The Last Word
Chipmakers Remain Wary of Data Sharing
Samsung Austin Semiconductor
The semiconductor industry is in a dilemma, well described by Ben Eynon, senior director of engineering development at Samsung Austin Semiconductor, at the Advanced Process Control (APC) conference held in Austin in mid-October.
Scaling to 10nm and beyond, Eynon said, means that chipmakers and their equipment and materials vendors “must attack everything simultaneously. The problems we have are large and must be solved perfectly and quickly in order to stay competitive.”
Eynon told the APC audience “we have to keep our equipment clean and our processes right on target to keep these defects down…whoever can keep the defects down, wins. We face process limitations and integration complexity. And it takes a lot of cross-communication to make things work well.”
All of the like tools in a fleet must be matched, and stay matched. The time required for feedback and feed-forward must be minimized. And standard operating procedures in the 10nm era and beyond need to change to custom operating procedures where each wafer is treated as an individual with different processing requirements.
Chipmakers need “more sensors on everything so we can monitor more than we do today. We need feedback to adjust the next process, based on the just-prior process. I need to know that if I run this stuff this certain way, I can be sure of what I will get for electrical test results and yield,” Eynon said.
He then shifted to the crux of the problem. With so much data being pulled off the tools that already it is “spilling onto the floor,” Eynon acknowledged that the industry faces a general reluctance to share that data and lacks the necessary protocols to do so securely.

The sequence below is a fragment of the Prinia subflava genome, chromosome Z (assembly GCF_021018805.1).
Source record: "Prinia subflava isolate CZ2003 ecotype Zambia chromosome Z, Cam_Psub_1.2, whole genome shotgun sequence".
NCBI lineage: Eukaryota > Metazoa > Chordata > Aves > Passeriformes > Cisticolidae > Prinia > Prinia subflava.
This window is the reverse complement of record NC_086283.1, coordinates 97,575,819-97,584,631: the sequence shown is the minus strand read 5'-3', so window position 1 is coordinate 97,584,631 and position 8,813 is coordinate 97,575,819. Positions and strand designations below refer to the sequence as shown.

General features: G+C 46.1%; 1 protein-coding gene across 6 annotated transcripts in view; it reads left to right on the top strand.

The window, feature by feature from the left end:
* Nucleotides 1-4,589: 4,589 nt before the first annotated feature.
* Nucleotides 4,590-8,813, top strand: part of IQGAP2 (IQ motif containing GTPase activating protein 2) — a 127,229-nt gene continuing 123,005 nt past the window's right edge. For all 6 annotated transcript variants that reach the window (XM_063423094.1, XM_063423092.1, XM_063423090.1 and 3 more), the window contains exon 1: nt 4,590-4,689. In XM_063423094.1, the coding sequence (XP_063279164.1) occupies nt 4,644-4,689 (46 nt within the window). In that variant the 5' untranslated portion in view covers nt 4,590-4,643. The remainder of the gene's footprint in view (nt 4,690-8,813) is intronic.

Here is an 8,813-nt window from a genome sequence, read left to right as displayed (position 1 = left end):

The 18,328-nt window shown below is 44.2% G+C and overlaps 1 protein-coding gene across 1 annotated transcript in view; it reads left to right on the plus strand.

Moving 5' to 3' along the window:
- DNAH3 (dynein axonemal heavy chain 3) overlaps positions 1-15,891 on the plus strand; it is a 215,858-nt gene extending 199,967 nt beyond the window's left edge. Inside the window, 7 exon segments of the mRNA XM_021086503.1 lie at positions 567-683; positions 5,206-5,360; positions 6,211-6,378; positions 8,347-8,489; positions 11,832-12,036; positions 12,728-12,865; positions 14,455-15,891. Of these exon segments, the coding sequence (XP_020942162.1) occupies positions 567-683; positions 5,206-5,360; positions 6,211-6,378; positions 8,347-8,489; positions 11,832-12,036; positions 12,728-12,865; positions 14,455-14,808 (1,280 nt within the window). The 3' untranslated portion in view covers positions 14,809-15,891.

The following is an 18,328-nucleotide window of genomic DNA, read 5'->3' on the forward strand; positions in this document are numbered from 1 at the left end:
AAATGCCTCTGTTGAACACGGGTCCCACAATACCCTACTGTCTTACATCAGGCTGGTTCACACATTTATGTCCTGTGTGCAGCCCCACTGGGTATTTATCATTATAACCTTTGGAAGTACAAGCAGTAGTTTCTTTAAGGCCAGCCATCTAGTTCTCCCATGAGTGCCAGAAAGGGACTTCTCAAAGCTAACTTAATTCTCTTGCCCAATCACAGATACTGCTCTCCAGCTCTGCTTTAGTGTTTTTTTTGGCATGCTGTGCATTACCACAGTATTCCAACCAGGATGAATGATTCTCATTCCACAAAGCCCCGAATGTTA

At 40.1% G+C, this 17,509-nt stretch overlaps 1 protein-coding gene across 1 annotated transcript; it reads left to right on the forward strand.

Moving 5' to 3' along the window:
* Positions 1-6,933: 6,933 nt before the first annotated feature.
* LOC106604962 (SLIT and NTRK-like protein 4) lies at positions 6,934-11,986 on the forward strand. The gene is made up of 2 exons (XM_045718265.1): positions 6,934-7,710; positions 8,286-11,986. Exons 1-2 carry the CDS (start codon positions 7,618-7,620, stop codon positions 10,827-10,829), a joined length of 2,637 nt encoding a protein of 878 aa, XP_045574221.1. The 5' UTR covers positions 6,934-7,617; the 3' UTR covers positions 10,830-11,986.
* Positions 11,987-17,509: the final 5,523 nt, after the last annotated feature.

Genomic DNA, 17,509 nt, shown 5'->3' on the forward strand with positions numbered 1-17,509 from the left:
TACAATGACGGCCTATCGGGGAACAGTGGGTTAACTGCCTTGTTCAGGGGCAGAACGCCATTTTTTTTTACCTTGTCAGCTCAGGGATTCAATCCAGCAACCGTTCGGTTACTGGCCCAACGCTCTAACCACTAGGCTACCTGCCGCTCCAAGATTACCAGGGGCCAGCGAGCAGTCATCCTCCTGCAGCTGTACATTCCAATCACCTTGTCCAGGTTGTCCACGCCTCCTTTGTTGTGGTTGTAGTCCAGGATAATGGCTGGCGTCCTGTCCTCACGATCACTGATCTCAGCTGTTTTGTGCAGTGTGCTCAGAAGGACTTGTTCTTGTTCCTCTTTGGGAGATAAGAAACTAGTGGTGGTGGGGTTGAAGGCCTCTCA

“The tool vendors have their log files. We have our process. Our customers have their designs. Everyone has their own IP that they don’t want to share. We have to figure out how to handle IP better than we do today [to make sharing happen],” he said.
INTEL’S BREAD AND BUTTER
Steve Chadwick, senior engineer at Intel’s manufacturing IT operation, described a similar conundrum. After outlining several ways that Intel engineers use proprietary software to analyze some five billion data points each day, Chadwick was asked a question about sharing data in the cloud. He replied that Intel “has its own compute farms, both distributed and centralized,” and there is no problem taking expense reports, for example, out to the cloud. But Chadwick also said Intel would be very cautious about taking its manufacturing IP to the cloud. “You are talking about a company’s bread and butter, our R&D, and there is going to be a lot more study before we do that.”
Eynon added that Samsung also uses proprietary software to improve security, including its own email system. “That’s our mentality in semiconductor. I believe we are going to be using our own hardware to do our number crunching for a long while. Every time we hear about another case of identity theft, we realize this kind of activity is not going away. We are not going to swing to an attitude of ‘here is our IP, go crunch it.’ ”
James Moyne, a professor at the University of Michigan and semiconductor industry consultant on advanced factory automation, noted that all industries face security issues, but the chip industry is particularly concerned that IP not leak. “Compared to other industries, we are really skittish,” he said. While chipmakers are increasingly sharing data with their tool vendors, only a fraction of that data is being sent outside for remote analysis.
Nick Ward, director of marketing for the services group at Applied Materials, said that “Applied Materials completely errs on the side of caution” when dealing with the security of customer data by keeping tight controls and safeguards in place.
“We are dealing with proprietary protocols and proprietary approaches to data. As an industry, we need to develop a set of standards for protecting the shared data. Being able to integrate with certain systems and tools will speed time to problem resolution and create greater cost savings for manufacturers,” Ward said.
However, Moyne cautioned that companies need to keep working on the problem, or lose out. “The tighter the control specs and the more sophisticated the algorithm, the more suppliers and customers need to share their data. That’s just a fact.”
David Lammers is an Austin-based technology journalist.